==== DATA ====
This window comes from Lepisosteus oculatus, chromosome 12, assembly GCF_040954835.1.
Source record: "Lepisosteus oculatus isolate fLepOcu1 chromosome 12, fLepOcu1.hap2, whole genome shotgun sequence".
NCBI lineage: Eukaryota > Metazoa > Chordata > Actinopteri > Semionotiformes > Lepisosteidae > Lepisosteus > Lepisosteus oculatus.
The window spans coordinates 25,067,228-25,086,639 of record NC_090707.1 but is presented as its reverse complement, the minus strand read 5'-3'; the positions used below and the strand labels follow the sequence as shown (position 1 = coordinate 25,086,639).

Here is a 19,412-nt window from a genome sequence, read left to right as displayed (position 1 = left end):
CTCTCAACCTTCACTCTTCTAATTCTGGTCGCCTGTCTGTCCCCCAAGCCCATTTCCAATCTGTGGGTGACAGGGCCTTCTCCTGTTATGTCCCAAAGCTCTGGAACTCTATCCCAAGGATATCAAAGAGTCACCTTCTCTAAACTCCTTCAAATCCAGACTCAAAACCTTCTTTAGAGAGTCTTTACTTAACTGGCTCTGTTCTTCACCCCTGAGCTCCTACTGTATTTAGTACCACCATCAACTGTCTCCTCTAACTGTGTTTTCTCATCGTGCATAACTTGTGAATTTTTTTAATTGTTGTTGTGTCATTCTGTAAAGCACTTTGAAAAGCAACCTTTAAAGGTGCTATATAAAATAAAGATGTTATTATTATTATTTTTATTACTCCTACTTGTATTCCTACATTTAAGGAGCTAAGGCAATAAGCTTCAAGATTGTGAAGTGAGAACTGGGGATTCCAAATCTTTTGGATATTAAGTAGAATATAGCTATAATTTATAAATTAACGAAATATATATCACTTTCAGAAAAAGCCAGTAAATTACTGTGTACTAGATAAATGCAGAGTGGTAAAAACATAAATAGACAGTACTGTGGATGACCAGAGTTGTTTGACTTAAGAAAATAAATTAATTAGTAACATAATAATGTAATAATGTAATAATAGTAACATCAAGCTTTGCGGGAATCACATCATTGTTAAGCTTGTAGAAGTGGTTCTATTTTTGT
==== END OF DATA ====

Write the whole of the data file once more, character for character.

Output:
This window comes from Lepisosteus oculatus, chromosome 12, assembly GCF_040954835.1.
Source record: "Lepisosteus oculatus isolate fLepOcu1 chromosome 12, fLepOcu1.hap2, whole genome shotgun sequence".
NCBI lineage: Eukaryota > Metazoa > Chordata > Actinopteri > Semionotiformes > Lepisosteidae > Lepisosteus > Lepisosteus oculatus.
The window spans coordinates 25,067,228-25,086,639 of record NC_090707.1 but is presented as its reverse complement, the minus strand read 5'-3'; the positions used below and the strand labels follow the sequence as shown (position 1 = coordinate 25,086,639).

Here is a 19,412-nt window from a genome sequence, read left to right as displayed (position 1 = left end):
CTCTCAACCTTCACTCTTCTAATTCTGGTCGCCTGTCTGTCCCCCAAGCCCATTTCCAATCTGTGGGTGACAGGGCCTTCTCCTGTTATGTCCCAAAGCTCTGGAACTCTATCCCAAGGATATCAAAGAGTCACCTTCTCTAAACTCCTTCAAATCCAGACTCAAAACCTTCTTTAGAGAGTCTTTACTTAACTGGCTCTGTTCTTCACCCCTGAGCTCCTACTGTATTTAGTACCACCATCAACTGTCTCCTCTAACTGTGTTTTCTCATCGTGCATAACTTGTGAATTTTTTTAATTGTTGTTGTGTCATTCTGTAAAGCACTTTGAAAAGCAACCTTTAAAGGTGCTATATAAAATAAAGATGTTATTATTATTATTTTTATTACTCCTACTTGTATTCCTACATTTAAGGAGCTAAGGCAATAAGCTTCAAGATTGTGAAGTGAGAACTGGGGATTCCAAATCTTTTGGATATTAAGTAGAATATAGCTATAATTTATAAATTAACGAAATATATATCACTTTCAGAAAAAGCCAGTAAATTACTGTGTACTAGATAAATGCAGAGTGGTAAAAACATAAATAGACAGTACTGTGGATGACCAGAGTTGTTTGACTTAAGAAAATAAATTAATTAGTAACATAATAATGTAATAATGTAATAATAGTAACATCAAGCTTTGCGGGAATCACATCATTGTTAAGCTTGTAGAAGTGGTTCTATTTTTGT